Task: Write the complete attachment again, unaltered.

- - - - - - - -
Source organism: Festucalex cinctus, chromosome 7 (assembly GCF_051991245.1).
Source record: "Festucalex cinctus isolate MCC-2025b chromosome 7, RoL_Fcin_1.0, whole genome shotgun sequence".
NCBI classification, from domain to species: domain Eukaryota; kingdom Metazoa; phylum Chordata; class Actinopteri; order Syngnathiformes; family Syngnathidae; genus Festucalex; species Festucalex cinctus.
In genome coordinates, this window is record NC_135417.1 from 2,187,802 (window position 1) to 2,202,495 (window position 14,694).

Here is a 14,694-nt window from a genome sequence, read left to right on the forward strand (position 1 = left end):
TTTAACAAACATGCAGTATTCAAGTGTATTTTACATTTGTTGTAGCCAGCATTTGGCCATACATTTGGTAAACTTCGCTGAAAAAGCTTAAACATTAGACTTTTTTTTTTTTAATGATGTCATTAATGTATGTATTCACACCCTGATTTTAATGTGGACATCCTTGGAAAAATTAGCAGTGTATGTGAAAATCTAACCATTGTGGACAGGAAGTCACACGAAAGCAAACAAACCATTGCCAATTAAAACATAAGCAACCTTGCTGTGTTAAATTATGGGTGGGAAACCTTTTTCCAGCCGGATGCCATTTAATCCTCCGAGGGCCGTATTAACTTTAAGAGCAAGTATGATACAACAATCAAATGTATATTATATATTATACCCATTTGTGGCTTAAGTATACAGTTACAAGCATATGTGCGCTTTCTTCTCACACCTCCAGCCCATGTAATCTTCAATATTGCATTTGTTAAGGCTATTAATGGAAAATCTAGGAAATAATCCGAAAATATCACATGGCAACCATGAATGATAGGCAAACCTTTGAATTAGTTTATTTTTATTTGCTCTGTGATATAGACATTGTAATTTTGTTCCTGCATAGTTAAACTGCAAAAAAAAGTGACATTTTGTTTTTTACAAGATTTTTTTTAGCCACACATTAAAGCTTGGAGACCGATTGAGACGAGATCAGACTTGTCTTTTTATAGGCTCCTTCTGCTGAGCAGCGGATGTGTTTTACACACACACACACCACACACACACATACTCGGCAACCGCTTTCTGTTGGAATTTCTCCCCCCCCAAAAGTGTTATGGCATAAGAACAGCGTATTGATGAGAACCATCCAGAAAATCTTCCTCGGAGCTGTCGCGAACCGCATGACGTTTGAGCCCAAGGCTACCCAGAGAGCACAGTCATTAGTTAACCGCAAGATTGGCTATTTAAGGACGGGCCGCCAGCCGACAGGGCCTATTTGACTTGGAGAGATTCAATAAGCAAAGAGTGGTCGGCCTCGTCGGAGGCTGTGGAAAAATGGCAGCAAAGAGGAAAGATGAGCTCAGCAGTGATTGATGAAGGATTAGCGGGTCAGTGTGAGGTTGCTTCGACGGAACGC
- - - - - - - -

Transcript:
Source organism: Festucalex cinctus, chromosome 7 (assembly GCF_051991245.1).
Source record: "Festucalex cinctus isolate MCC-2025b chromosome 7, RoL_Fcin_1.0, whole genome shotgun sequence".
NCBI classification, from domain to species: domain Eukaryota; kingdom Metazoa; phylum Chordata; class Actinopteri; order Syngnathiformes; family Syngnathidae; genus Festucalex; species Festucalex cinctus.
In genome coordinates, this window is record NC_135417.1 from 2,187,802 (window position 1) to 2,202,495 (window position 14,694).

Here is a 14,694-nt window from a genome sequence, read left to right on the forward strand (position 1 = left end):
TTTAACAAACATGCAGTATTCAAGTGTATTTTACATTTGTTGTAGCCAGCATTTGGCCATACATTTGGTAAACTTCGCTGAAAAAGCTTAAACATTAGACTTTTTTTTTTTTAATGATGTCATTAATGTATGTATTCACACCCTGATTTTAATGTGGACATCCTTGGAAAAATTAGCAGTGTATGTGAAAATCTAACCATTGTGGACAGGAAGTCACACGAAAGCAAACAAACCATTGCCAATTAAAACATAAGCAACCTTGCTGTGTTAAATTATGGGTGGGAAACCTTTTTCCAGCCGGATGCCATTTAATCCTCCGAGGGCCGTATTAACTTTAAGAGCAAGTATGATACAACAATCAAATGTATATTATATATTATACCCATTTGTGGCTTAAGTATACAGTTACAAGCATATGTGCGCTTTCTTCTCACACCTCCAGCCCATGTAATCTTCAATATTGCATTTGTTAAGGCTATTAATGGAAAATCTAGGAAATAATCCGAAAATATCACATGGCAACCATGAATGATAGGCAAACCTTTGAATTAGTTTATTTTTATTTGCTCTGTGATATAGACATTGTAATTTTGTTCCTGCATAGTTAAACTGCAAAAAAAAGTGACATTTTGTTTTTTACAAGATTTTTTTTAGCCACACATTAAAGCTTGGAGACCGATTGAGACGAGATCAGACTTGTCTTTTTATAGGCTCCTTCTGCTGAGCAGCGGATGTGTTTTACACACACACACACCACACACACACATACTCGGCAACCGCTTTCTGTTGGAATTTCTCCCCCCCCAAAAGTGTTATGGCATAAGAACAGCGTATTGATGAGAACCATCCAGAAAATCTTCCTCGGAGCTGTCGCGAACCGCATGACGTTTGAGCCCAAGGCTACCCAGAGAGCACAGTCATTAGTTAACCGCAAGATTGGCTATTTAAGGACGGGCCGCCAGCCGACAGGGCCTATTTGACTTGGAGAGATTCAATAAGCAAAGAGTGGTCGGCCTCGTCGGAGGCTGTGGAAAAATGGCAGCAAAGAGGAAAGATGAGCTCAGCAGTGATTGATGAAGGATTAGCGGGTCAGTGTGAGGTTGCTTCGACGGAACGC